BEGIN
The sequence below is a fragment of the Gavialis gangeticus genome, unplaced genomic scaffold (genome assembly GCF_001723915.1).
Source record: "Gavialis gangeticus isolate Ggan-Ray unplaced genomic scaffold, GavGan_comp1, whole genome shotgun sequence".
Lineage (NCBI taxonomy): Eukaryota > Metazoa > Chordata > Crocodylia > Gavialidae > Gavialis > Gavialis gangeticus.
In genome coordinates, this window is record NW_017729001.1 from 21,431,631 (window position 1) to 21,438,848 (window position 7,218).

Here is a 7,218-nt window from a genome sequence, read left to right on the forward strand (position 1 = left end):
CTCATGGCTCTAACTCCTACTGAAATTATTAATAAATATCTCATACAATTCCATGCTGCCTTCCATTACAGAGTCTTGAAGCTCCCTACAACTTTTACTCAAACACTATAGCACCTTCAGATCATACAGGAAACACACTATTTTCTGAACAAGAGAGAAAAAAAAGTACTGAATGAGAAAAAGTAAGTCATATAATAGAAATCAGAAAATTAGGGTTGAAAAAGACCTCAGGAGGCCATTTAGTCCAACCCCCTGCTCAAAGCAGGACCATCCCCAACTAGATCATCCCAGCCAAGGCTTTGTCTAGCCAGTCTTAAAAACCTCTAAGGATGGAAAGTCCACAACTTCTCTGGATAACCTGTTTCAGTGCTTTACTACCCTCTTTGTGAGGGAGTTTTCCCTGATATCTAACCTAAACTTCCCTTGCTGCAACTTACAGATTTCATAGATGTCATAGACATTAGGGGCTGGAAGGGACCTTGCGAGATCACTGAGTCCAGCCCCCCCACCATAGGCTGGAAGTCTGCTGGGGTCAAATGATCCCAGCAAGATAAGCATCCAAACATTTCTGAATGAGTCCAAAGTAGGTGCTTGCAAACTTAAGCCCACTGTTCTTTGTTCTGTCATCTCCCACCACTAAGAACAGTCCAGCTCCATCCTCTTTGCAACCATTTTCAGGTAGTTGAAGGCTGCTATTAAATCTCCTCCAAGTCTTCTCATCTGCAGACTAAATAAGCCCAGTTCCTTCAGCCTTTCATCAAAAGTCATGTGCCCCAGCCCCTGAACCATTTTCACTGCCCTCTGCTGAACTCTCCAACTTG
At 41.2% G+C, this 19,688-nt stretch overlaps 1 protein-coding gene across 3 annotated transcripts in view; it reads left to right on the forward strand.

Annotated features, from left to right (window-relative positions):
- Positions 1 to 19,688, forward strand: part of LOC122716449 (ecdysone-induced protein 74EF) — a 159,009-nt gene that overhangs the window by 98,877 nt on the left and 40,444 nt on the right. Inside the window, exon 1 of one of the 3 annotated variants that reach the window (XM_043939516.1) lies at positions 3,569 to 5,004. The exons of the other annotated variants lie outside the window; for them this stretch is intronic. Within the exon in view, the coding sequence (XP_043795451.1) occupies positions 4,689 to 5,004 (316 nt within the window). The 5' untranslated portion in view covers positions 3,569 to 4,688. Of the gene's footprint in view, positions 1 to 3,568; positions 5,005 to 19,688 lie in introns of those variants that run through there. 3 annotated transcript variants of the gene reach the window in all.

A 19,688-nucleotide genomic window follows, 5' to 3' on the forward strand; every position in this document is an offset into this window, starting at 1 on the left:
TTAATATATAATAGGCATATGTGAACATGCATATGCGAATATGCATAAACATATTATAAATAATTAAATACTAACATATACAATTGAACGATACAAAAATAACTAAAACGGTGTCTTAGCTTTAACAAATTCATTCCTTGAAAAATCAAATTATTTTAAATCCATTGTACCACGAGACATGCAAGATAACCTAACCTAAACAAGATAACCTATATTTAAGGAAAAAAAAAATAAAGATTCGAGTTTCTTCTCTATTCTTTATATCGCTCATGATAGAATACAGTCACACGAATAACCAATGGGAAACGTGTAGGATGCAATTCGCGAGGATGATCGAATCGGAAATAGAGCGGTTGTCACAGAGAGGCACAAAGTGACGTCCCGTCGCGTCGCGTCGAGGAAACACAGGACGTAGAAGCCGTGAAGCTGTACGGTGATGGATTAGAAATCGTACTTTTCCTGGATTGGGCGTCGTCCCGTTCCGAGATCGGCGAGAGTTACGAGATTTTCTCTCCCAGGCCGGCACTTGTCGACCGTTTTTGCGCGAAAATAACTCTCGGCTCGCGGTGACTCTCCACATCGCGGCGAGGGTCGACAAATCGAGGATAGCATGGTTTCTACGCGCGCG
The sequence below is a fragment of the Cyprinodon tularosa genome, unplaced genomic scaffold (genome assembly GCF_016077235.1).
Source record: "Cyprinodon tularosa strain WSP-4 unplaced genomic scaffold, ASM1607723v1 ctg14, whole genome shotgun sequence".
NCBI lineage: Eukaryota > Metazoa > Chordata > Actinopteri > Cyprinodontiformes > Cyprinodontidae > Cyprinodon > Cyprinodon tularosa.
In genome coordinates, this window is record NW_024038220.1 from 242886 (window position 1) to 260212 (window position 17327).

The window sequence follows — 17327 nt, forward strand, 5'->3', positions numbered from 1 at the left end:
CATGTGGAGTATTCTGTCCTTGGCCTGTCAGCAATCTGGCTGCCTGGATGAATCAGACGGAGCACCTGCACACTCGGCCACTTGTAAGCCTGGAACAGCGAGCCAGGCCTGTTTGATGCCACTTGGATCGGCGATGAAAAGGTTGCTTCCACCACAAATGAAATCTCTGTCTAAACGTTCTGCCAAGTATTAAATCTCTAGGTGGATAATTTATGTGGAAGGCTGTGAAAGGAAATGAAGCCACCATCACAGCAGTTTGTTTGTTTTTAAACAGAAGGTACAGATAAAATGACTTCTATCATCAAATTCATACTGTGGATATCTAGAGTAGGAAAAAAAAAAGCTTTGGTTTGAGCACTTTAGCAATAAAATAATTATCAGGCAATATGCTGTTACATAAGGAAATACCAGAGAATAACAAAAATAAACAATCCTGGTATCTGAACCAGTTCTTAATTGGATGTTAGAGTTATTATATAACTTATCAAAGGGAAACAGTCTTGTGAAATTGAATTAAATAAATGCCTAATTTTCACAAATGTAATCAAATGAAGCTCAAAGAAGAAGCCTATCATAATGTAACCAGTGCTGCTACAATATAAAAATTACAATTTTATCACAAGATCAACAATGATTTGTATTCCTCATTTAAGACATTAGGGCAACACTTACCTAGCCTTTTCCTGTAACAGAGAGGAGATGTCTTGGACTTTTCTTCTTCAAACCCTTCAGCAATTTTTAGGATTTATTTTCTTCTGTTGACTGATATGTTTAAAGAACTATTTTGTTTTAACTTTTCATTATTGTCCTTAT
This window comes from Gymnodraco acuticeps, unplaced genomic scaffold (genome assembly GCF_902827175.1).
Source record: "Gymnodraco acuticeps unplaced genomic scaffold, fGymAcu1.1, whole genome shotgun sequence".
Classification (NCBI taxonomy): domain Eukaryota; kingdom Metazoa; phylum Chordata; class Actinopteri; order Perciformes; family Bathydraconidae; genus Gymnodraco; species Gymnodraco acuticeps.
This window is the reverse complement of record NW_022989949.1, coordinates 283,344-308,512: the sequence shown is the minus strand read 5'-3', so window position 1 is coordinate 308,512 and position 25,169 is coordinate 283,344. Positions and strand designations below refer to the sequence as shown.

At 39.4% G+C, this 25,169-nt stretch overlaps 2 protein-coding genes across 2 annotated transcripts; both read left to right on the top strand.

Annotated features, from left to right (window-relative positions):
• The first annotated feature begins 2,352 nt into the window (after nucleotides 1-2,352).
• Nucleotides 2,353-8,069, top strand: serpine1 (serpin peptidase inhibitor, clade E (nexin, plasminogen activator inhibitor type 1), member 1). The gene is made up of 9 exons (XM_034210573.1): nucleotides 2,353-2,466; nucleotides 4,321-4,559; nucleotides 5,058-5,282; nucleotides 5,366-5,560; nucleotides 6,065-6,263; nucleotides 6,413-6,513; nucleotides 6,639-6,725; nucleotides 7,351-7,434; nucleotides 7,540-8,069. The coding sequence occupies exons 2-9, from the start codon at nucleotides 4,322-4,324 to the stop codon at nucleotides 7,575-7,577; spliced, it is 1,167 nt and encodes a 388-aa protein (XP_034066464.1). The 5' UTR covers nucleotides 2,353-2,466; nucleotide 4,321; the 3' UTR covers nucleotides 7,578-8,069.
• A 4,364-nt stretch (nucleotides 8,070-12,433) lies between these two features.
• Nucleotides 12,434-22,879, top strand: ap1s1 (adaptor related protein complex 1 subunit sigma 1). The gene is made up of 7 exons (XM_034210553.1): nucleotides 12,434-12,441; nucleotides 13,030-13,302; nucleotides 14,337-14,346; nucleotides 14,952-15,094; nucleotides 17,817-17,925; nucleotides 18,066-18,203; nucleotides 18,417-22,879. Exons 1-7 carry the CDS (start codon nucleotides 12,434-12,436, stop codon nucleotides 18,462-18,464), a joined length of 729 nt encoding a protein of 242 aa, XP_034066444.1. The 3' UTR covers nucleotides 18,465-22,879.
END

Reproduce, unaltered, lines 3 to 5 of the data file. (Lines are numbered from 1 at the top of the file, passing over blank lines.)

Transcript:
Lineage (NCBI taxonomy): Eukaryota > Metazoa > Chordata > Crocodylia > Gavialidae > Gavialis > Gavialis gangeticus.
In genome coordinates, this window is record NW_017729001.1 from 21,431,631 (window position 1) to 21,438,848 (window position 7,218).

Here is a 7,218-nt window from a genome sequence, read left to right on the forward strand (position 1 = left end):